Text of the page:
Another is that doctors generally aren't reimbursed by health insurers for reviewing data that patients collect at home.
"In America, we generally pay doctors and health systems to see patients in front of them and do things to them when they show up," said Matthew Holt, a health technology startup adviser.
In instances in which doctors can be reimbursed for remotely monitoring patients, like those with certain chronic conditions, the payment is usually low, Rosner said.
And many doctors already feel inundated with patient health information and electronic health record tasks.
"Primary care doctors are overwhelmed by their inboxes," said Dr. Rebekah Gardner, an associate professor of medicine at Brown University. "Before people start buying Apple Watches and sending all their sleep hours, let's show that this improves health."
She said she wants to see more rigorous, independently funded studies showing that monitoring data from wearable devices makes people healthier or improves their care.
Liability concerns weigh on some doctors' minds. Dr. Oguchi Nkwocha, a community health center physician-executive in Salinas, California, worries he could be held liable if he missed something in "a diary of data," but said he might be more open to data that was analyzed and presented with predictive insights.
Apple isn't the only technology company that has struggled to make health app data-sharing mainstream. Both Google and Microsoft enabled patients to share their data in their personal health record products over a decade ago but shut down these businesses because of limited user adoption, Holt noted.
Optimists believe that, eventually, research will show that more forms of data monitoring lead to better health and that technology could help make the data more digestible for doctors. Then, Apple might succeed in making its apps part of medicine — assuming the payment system changes in a way that gives providers more incentives to identify problems early and intervene before people get critically ill, Holt said.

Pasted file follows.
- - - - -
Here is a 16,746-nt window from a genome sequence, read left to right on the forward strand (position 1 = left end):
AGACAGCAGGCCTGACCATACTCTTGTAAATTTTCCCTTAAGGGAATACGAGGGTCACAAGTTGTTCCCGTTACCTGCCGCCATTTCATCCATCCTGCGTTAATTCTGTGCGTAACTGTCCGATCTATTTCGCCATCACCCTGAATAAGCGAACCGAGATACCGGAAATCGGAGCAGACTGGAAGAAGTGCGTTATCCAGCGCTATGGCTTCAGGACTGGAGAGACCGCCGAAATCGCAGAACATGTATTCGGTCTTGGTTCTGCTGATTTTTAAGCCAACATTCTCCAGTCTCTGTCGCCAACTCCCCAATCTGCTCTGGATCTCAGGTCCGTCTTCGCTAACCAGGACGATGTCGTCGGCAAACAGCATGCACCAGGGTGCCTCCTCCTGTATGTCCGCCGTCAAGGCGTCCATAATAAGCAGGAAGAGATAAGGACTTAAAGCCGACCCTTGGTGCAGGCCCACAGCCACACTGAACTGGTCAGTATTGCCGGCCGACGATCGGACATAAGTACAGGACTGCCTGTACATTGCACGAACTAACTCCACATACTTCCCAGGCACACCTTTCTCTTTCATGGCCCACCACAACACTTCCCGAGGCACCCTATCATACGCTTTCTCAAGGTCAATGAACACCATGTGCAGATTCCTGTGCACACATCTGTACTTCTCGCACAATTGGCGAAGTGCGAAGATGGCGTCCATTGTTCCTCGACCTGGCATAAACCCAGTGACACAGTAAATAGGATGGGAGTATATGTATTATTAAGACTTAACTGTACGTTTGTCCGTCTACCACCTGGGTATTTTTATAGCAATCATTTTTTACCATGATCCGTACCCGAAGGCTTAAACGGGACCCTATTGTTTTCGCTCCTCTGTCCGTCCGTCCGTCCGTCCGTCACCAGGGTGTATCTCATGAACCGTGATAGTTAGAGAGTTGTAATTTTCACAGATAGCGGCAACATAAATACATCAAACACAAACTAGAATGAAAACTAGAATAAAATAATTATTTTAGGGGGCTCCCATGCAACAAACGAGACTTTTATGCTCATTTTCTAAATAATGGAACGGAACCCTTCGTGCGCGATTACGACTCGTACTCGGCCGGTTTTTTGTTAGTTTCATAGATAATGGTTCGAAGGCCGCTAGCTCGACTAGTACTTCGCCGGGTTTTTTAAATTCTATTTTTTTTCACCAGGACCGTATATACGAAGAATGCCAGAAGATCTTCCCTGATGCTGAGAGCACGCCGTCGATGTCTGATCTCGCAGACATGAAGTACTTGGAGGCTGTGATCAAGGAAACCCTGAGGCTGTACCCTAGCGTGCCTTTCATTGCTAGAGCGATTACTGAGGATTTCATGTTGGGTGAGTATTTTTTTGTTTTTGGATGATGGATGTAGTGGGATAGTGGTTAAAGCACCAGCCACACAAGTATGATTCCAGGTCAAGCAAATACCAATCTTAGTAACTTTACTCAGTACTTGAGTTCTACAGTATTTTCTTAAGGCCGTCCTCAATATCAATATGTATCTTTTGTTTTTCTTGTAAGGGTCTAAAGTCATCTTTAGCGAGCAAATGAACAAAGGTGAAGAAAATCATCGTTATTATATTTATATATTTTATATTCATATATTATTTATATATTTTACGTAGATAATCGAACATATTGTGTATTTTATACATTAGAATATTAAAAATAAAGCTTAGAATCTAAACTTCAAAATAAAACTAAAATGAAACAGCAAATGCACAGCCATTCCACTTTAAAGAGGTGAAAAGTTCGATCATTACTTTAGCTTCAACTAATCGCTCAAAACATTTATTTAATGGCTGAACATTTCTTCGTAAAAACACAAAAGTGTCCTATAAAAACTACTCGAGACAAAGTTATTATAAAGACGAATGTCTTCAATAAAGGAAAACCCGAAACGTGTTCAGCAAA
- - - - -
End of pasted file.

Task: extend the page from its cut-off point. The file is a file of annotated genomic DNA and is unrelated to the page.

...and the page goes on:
"This is exciting for the future of chronic care management," Dr. David Cho, a UCLA Health cardiologist, said of the new feature. With data at his fingertips on risk factors like exercise, diet, and blood pressure, he believes he could help his patients manage chronic conditions more easily. That data, combined with virtual visits, could mean fewer office visits.
Apple's announcement that it can integrate patient-generated data into the electronic medical record could be critical for doctors who want to see their patients' self-collected information but don't have time to hunt for it, said Dr. Seth Berkowitz, who leads a remote monitoring app pilot program at Beth Israel Deaconess Medical Center in Boston.
Some patients welcome a feature that would make it easy to share data with their doctors. Jen Horonjeff, a New York City-based autoimmune disorder patient and health care startup CEO, recently discovered by using an Apple Watch tracker that her heart rate, which doctors had described as irregular, registered as normal.
"I would absolutely send this to my physicians," Horonjeff said, noting that her data would give doctors an accurate baseline of her heart rate if she were hospitalized.
But Gary Wolf of Berkeley, California, co-founder of the Quantified Self, a movement of people who track their health and other personal data, said that finding a doctor trained to make decisions with "fine-resolution data" is impossible.
Without more evidence that getting health app data to doctors is clinically beneficial, it will be hard to assess whether Apple is succeeding, said Neil Sehgal, assistant professor of health policy at the University of Maryland.
"Right now, we don't know if there are consequences if you don't put your Apple Watch data into your electronic medical record," he said.
If evidence ultimately shows a benefit to sharing this information with doctors, he said, "that benefit will be concentrated among people who can buy the $1,000 phone and $400 watch."
Sarah Kwon reports for Kaiser Health News.
Undark © 2021